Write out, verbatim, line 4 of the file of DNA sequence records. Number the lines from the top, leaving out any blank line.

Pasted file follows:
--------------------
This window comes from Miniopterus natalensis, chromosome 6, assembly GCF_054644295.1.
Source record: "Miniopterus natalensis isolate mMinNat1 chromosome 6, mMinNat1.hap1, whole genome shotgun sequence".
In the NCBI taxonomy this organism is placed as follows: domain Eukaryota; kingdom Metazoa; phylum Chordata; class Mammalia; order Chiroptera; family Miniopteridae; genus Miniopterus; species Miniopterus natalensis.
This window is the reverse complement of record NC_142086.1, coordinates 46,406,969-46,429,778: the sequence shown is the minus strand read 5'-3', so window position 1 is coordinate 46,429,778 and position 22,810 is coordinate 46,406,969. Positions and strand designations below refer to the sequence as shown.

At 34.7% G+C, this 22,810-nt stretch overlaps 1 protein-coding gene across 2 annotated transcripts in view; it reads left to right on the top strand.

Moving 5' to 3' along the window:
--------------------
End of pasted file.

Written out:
This window is the reverse complement of record NC_142086.1, coordinates 46,406,969-46,429,778: the sequence shown is the minus strand read 5'-3', so window position 1 is coordinate 46,429,778 and position 22,810 is coordinate 46,406,969. Positions and strand designations below refer to the sequence as shown.